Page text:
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Mayakannadi : reflections of urban ambitions
Movie review

Mayakannadi Movie Review

Cast: Cheran, Navya Nair, Radha Ravi, Vinodh Raj

Direction: Cheran

Music: Ilaiyaraja

Production: Panju Arunachalam

Cinema is an art form that has lost its soul to commercialism. But once in a while a movie does come our way that seeks to enlighten as well as entertain. Mayakannadi is in that rare genre. Though Cheran may not have hit the bull’s eye this time with the entertainments, he does not fail in delivering a message. It takes courage to go in for the kind of narration that Cheran has adopted in Autograph, Thavamai Thavamirundhu and Mayakannadi, but then ‘one man with courage makes the majority’ and Cheran, who met with success on both his previous attempts has shown that he is not one to be swayed by commercial compulsions.

Mayakannadi is the first time that Cheran has left the village milieu and gone in for an out and out city subject. Cheran plays the typical young, trendy and ambitious person who just can’t seem to get enough out of life. He works as a barber (hair stylist, as the ones working in the trendy saloons prefer to be called) in a beauty parlor owned by Radha Ravi. Right next to this shop is the one in which Navya Nair works as a beautician. Boy meets girl and love blooms; that’s where the story begins. During their courtship, reality hits Cheran hard. His income is just not good enough to lead a happy (materially) life. Here Cheran (the character, not the director) sways to commercial interests.
He starts running from pillar to post trying to land a higher paying job. There are many interesting sequences here but the real clincher is when he decides to try his luck in movies. His antics in front of K.Balachander’s house trying to attract the director’s attention look very genuine, the scene draws applause from the audience. When nothing works and desperation runs high, common sense takes a back seat; here Cheran starts working for a smuggler. All the while the picture of Cheran’s younger brother toiling to take care of the family is patiently built. There is also Cheran’s roommate who starts off as a tea vendor and slowly climbs the ladders of prosperity.
It is during this period that Cheran’s mother falls sick and at the same time Cheran is caught red handed while smuggling goods. A two year sentence threatens to put an end to all his dreams. Navya Nair’s parents are scouting for a suitable boy but Navya is adamant in her love for Cheran. The scene where she pleads to her parents to let her wait for Cheran to return is touching.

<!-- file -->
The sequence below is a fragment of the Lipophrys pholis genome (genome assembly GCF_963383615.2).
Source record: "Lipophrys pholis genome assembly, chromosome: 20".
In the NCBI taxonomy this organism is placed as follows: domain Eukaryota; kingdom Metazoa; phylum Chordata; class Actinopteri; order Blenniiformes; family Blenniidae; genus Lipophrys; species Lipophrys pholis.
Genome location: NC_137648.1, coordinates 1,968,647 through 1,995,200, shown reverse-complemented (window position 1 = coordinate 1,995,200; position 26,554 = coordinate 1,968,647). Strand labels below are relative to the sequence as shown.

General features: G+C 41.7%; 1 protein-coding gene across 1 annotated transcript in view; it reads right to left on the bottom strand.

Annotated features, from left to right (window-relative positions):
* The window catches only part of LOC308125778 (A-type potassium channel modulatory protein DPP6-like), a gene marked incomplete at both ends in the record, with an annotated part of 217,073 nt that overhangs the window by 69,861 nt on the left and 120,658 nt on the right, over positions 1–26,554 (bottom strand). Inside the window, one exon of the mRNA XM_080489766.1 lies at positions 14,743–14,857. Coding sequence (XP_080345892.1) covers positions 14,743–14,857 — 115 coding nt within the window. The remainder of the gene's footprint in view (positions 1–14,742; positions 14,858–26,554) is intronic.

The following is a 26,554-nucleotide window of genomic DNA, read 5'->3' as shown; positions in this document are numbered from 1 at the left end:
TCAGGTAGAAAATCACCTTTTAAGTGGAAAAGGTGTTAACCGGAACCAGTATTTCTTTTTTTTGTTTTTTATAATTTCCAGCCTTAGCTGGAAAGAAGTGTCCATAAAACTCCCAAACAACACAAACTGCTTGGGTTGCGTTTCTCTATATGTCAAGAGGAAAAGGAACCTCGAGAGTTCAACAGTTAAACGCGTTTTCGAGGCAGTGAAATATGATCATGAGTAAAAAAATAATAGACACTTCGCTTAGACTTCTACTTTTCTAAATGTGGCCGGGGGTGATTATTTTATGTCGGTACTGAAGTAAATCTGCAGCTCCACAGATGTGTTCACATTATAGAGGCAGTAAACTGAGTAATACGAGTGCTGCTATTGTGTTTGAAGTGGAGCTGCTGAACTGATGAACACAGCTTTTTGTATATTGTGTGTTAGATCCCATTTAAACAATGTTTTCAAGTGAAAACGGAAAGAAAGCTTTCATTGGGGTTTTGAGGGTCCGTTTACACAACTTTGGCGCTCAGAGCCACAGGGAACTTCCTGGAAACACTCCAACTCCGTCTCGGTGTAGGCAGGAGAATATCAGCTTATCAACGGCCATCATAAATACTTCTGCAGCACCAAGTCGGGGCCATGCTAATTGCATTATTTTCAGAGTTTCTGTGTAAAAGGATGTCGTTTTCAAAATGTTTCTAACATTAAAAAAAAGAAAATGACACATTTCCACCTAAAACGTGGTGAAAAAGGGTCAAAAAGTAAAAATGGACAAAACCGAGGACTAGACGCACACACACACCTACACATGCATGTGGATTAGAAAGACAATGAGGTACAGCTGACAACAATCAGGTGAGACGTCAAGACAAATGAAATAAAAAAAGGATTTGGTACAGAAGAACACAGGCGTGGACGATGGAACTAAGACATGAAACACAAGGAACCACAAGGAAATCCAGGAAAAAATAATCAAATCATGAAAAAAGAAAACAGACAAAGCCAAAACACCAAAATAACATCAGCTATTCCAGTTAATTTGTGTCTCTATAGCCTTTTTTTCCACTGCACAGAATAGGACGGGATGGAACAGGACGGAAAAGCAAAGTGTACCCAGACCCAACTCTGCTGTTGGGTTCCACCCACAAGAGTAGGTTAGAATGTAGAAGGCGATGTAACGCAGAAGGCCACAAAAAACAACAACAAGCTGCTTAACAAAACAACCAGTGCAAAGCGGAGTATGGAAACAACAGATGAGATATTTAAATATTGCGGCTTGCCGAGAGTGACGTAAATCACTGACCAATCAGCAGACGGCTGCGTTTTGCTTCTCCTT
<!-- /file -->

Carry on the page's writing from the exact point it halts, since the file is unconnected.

Radha Ravi, as the owner of the saloon has done very well. His advice to the youngsters close to the end really makes everyone think. Cheran who has gone in for a change in looks has done a neat job as the discontent young man. Navya Nair has scope to perform and has used it well. But the real surprise is Vinodh Raj, who appears as Navya’s father. Vinodh Raj is none other than the father of Chiyaan Vikram. He does well as the strict but benevolent father; looks like acting runs in the family.
If there is a let down in the movie it must be the background music by Ilaiyaraja. The Maestro stamp is clearly missing in most places. The music and the scenes do not gel. Two songs grab attention. --- by Karthik and Shreya and Kaasu Illata, a thought provoking number by Ilaiyaraja himself. Otherwise, the album is pretty ordinary.
Well, if one had to sum up this movie it surely would be a difficult job. Looking at close to 3 hours in the theater and a pretty sluggish first half, it cannot be called an entertainer. Mayakannadi is by no means a mediocre movie. But it certainly falls short of the high standards that Cheran has set for himself. It makes you think but fails to touch. That is the difference between just another movie and a great movie.

But having said that, the movie is an earnest attempt and should be encouraged wholeheartedly. Such movies do not happen very often. So, leave your expectations at home, forget about masala mass entertainers and go watch this one, for it will make you reflect upon yourself.
The age old but pertinent lesson that the movie teaches can be summed up in one line- ‘a rolling stone gathers no mass’.

Mayakannadi- a message that must not be missed.
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